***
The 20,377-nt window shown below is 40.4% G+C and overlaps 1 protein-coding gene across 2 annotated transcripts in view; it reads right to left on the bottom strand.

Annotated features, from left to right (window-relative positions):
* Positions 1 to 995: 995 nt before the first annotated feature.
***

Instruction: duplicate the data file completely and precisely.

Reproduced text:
The 20,377-nt window shown below is 40.4% G+C and overlaps 1 protein-coding gene across 2 annotated transcripts in view; it reads right to left on the bottom strand.

Annotated features, from left to right (window-relative positions):
* Positions 1 to 995: 995 nt before the first annotated feature.